Marshall won Polaris Rookie of the Year on the Invitationals, proving he can perform at a high level at such a young age (20). He’s a great sight fisherman on two fronts: one, physically seeing bass in the water during the spawn, and two, seeing them on forward-facing sonar. In both cases, he’s experienced beyond his years in reading the subtle actions of fish to assess what their next move is going to be. With that, I predict he’ll have great events at both Dale Hollow and Lake Eufaula in Oklahoma. 

Marshall also has the right mindset for the professional fishing game. He’s upbeat, optimistic, even-keeled and never in a bad mood. He gets his passion for the sport, his fishing skill and his calm demeanor from his dad, Marty, who’s already a proven performer in the sport. With that, Marshall has deep fishing roots to ground him and some words of wisdom in his ear should he need it in 2024.

Drew Gill – 8th

From high school to college on up to the Toyota Series and the Invitationals, Drew Gill has risen rapidly through the ranks. Photo by Cobi Pellerito

Drew also proved his impressive fishing skill at a young age (21), finishing right behind Marshall in the 2023 Rookie of the Year standings. Drew was a standout in both the High School and College levels of fishing. From there, he tore through the Toyota Series, where he claimed a points title in the Plains Division and finished third in two Toyota Series Championships (2022 and 2023). It took him one year of Invitationals to qualify for the Bass Pro Tour. 

Drew is a wizard with forward-facing sonar; I would say he’s in the upper 5% of the best ‘Scopers in this business. The thing that amazed me in the Invitationals is that he made the beam work for him every place we went. He’s pretty creative in the places that he uses that technology. I’m convinced he could ‘Scope minnows in a bucket.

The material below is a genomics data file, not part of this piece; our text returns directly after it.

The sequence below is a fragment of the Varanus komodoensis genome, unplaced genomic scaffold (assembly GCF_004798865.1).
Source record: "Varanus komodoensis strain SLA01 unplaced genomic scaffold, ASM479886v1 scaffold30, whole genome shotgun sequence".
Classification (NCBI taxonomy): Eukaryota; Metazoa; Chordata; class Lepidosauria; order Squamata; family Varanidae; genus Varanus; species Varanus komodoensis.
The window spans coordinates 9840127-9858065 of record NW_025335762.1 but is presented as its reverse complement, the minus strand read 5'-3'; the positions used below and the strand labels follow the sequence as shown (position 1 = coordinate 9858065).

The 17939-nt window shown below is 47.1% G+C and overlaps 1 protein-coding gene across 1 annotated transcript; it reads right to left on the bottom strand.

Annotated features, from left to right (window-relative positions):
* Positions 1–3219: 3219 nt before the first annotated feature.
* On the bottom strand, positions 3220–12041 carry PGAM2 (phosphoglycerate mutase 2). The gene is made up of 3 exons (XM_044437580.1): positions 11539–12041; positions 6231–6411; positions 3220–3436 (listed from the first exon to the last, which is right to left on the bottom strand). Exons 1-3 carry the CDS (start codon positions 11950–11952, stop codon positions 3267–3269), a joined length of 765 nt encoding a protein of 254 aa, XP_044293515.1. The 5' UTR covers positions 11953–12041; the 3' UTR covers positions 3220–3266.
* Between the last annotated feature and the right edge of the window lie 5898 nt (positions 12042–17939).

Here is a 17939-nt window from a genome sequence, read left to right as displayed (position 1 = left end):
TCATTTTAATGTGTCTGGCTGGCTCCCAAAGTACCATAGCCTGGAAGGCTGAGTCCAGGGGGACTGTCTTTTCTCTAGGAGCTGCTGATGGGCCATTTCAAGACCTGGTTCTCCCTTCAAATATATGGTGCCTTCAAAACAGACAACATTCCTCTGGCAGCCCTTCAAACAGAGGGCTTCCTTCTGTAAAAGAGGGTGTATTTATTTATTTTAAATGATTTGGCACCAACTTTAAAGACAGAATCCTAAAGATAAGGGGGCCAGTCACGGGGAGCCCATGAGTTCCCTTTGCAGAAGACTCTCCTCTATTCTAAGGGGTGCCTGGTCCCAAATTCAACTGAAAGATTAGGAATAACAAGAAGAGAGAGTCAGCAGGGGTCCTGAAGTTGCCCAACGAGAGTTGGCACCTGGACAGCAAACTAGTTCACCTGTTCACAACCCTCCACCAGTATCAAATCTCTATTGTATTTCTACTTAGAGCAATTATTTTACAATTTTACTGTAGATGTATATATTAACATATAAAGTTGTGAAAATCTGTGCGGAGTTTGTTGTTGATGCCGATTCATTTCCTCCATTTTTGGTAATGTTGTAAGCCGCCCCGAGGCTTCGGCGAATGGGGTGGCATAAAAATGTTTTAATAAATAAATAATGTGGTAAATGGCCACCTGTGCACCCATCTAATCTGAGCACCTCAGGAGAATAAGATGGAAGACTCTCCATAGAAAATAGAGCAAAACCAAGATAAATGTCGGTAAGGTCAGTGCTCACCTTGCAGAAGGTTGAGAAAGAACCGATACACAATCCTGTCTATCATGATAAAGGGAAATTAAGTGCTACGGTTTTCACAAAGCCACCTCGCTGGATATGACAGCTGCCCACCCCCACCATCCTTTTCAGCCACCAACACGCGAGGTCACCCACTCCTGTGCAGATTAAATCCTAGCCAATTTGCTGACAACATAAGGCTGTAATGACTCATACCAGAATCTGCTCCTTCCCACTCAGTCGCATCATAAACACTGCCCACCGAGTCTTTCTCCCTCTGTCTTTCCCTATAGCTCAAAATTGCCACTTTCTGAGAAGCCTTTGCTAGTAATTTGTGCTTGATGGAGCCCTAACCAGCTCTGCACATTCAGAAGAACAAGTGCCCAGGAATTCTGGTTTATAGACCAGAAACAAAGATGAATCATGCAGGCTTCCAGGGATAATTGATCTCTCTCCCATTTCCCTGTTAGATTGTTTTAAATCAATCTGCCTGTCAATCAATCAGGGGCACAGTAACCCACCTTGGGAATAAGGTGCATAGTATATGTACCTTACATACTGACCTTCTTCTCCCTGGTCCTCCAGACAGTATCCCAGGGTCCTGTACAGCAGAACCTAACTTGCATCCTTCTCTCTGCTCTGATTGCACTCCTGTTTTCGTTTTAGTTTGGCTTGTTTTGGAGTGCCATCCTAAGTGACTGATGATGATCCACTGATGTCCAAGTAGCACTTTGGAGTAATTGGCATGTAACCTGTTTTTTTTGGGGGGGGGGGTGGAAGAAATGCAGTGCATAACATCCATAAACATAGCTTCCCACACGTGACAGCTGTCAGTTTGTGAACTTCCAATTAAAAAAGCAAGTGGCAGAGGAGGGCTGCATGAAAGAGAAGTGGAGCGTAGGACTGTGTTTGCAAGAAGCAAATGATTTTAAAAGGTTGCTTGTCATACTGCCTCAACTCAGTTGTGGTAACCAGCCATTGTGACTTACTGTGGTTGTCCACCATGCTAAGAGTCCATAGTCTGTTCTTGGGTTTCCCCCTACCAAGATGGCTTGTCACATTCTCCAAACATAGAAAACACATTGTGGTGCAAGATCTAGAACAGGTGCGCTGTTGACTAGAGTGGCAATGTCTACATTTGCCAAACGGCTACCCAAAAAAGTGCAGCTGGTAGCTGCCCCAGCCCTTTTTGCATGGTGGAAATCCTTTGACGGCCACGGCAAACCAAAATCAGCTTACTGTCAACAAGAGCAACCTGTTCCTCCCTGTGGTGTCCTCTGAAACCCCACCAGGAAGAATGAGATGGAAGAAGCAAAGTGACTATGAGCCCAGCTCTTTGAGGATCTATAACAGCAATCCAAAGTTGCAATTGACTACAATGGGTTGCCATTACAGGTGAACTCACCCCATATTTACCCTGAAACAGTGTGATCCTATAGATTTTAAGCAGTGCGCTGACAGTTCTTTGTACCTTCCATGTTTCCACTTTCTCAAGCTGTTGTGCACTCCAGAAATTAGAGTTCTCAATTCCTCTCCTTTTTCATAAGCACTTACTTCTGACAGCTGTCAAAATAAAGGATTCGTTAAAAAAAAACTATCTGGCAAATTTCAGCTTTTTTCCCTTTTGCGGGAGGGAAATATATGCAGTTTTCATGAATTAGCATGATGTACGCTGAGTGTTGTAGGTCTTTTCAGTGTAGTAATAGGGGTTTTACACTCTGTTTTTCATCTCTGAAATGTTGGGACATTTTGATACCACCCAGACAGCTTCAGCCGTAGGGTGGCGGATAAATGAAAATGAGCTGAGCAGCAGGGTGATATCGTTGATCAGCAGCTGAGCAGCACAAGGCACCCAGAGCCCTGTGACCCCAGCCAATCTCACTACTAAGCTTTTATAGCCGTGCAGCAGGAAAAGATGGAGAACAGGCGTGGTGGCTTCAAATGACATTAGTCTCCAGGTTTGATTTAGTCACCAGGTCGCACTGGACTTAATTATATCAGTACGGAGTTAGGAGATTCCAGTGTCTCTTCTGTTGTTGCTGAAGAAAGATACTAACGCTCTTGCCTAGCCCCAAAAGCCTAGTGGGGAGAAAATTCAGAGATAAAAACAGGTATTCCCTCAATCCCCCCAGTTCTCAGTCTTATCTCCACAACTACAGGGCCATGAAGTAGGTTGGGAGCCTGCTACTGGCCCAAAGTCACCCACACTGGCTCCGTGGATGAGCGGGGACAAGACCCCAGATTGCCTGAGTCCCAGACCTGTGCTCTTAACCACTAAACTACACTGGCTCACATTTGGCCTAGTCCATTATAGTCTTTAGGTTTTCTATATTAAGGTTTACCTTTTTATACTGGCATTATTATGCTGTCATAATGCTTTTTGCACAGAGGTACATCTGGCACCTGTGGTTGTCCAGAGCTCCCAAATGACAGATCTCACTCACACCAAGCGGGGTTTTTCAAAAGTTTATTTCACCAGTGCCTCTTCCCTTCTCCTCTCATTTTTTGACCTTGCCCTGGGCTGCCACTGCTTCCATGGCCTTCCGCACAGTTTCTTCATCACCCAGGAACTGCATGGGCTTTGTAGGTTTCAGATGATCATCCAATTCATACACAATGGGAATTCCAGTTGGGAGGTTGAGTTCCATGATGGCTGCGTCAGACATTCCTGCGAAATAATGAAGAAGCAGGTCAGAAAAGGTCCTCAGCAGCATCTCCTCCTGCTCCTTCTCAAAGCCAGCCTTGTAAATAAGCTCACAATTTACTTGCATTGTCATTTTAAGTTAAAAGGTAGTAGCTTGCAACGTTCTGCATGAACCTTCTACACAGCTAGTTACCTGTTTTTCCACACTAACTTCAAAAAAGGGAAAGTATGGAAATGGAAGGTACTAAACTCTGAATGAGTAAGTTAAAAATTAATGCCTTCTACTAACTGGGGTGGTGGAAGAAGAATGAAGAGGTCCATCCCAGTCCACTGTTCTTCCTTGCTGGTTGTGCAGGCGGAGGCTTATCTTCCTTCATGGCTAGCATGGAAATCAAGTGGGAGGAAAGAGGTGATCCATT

In tournaments in which forward-facing sonar dominated, he found a way to use it in a different area or way than the majority of ‘Scopers. And in tournaments where I thought ‘Scoping wouldn’t be a big factor – like when bass were heavy on the beds at Lake of the Ozarks or in the shallows of the Mississippi River – he found unique ways to use it that worked for him. I know a lot about ‘Scoping, but Drew is in a class of his own when it comes to finding something off the wall with it. I wouldn’t be surprised to see him figure out a way to use it successfully at the James and Chowan Rivers this year. 

Joshua Weaver – 12th

Josh Weaver is bringing years of experience to the Bass Pro Tour, including his Lake Okeechobee win last year at the Invitationals. Photo by Cobi Pellerito

Of the five anglers listed here, Josh has the most national tournament experience. He’s been fishing the national pro tours since 2016 and is a well-rounded angler who knew the competitive fishing world before forward-facing sonar took over. For that reason, I’m hedging a Bass Pro Tour rookie pick with Josh.

Most of these young rookies are pretty proficient with forward-facing sonar. Josh is, too, but he has a great deal of experience with more traditional fishing as well. When fish get back in the weeds, he’s a pretty good stick. He took his first national win on Lake Okeechobee last year in the shallows. If and when we run out of track for forward-facing sonar, Josh will be just as comfortable pulling out a swim jig and heading to the bank.

Also, “tournament experience” is not just about time on the water; it’s also about time hanging around great anglers and sharing knowledge with them. Josh’s former roommates include Cody Meyer, Jason Johnson and the Johnston brothers, Chris and Cory. In recent years, he has roomed with Hatfield and Tyler Stewart. We have short practices at BPT events, and Josh’s previous fishing experience is going to pay off when it’s time to shoot from the hip.